Doka la standoff: Chinese state-run media says Beijing ‘should fuel pro-independence movement in Sikkim’
As the tense environment continues to reel between India and China in the Sikkim sector, Beijing’s state-run media today called for Sikkim’s separation from the south Asian country. An editorial in the Global Times said that China should strongly consider ‘fuelling’ pro-independence movement in Sikkim which borders the east Asian nation.
The editorial, in fact, said that this was the only way to make ‘India pay for its provocations’. "In the past, China was wary of India playing the Dalai Lama card, but this card is already overplayed and will exert no additional effect on the Tibet question. But if Beijing adjusts its stance on India-sensitive issues, it could be a powerful card to deal with New Delhi."
"As long as there are voices in Chinese society supporting Sikkim's independence, the voices will spread and fuel pro-independence appeals in Sikkim," it reads.
“China needs to end New Delhi's regional hegemony which is swelling to a tipping point,” the Chinese Communist Party-run newspaper said. “Supporting Sikkim's independence will be a powerful card to deal with New Delhi.”
The daily even suggested that China should rally the world for the abolition of ‘unfair’ treaties on sovereignty and defence that New Delhi has allegedly ‘forced’ Bhutan to sign.
"Although China recognized India's annexation of Sikkim in 2003, it can readjust its stance on the matter. There are those in Sikkim that cherish its history as a separate state, and they are sensitive to how the outside world views the Sikkim issue," it said.
The editorial also accused India of having ‘brutally cracked down’ on Sikkim's ‘revolts over sovereignty’ in the 60s and 70s. "New Delhi deposed the king of Sikkim in 1975 and manipulated the country's Parliament into a referendum to make Sikkim a state of India."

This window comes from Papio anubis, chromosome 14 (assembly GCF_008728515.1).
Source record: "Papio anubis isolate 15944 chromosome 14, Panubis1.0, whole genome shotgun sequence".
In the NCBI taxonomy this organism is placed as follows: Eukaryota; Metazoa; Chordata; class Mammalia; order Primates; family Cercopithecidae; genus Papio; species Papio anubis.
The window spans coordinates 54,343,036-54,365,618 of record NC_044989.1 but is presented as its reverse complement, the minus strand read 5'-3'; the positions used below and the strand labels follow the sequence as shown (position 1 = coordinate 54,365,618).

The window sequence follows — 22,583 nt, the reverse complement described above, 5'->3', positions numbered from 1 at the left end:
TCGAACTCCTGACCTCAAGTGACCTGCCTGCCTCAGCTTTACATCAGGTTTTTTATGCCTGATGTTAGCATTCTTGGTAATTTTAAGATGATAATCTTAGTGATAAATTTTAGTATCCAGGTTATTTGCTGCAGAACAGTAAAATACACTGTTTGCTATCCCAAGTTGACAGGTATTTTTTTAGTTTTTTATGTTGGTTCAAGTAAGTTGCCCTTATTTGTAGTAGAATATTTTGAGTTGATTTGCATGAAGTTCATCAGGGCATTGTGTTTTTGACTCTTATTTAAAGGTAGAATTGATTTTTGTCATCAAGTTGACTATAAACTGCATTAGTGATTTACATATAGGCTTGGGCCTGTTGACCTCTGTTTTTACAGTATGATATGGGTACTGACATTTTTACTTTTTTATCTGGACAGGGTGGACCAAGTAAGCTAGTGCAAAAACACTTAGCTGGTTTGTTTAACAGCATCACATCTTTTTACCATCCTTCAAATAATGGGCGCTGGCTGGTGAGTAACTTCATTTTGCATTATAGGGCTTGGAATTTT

“India's annexation of Sikkim is like a nightmare haunting Bhutan,” the state-backed publication said.
The article further blamed India for not allowing Bhutan to establish diplomatic ties with China.
"India has startling control and oppression over Bhutan, and as a result, Bhutan has not established diplomatic ties with its neighbour China or any other permanent member of the UN Security Council. Through unequal treaties, India has severely jeopardized Bhutan's diplomatic sovereignty and controls its national defence," the editorial said, adding that “China needs to make more efforts to establishing diplomatic ties with the Buddhist kingdom”.
"New Delhi's regional hegemony is boldly shown by the border face-off this time. Using the excuse of 'helping Bhutan protect its sovereignty,' India brazenly obstructs China's road construction in Chinese territory," it added.
India and China have been engaged in a standoff in the Dokalam area near the Bhutan trijunction for the past 19 days after a Chinese Army's construction party came to build a road. Doka La is the Indian name for the region which Bhutan recognises as Dokalam, while China claims it as part of its Donglang region. China and Bhutan are engaged in talks over the resolution of the area. Bhutan, however, has no diplomatic ties with China and it is supported militarily and diplomatically by India.
On the standoff, the Ministry of External Affairs had said India was "deeply concerned at the recent Chinese actions and has conveyed to the Chinese government that such construction would represent a significant change of status quo with serious security implications for India".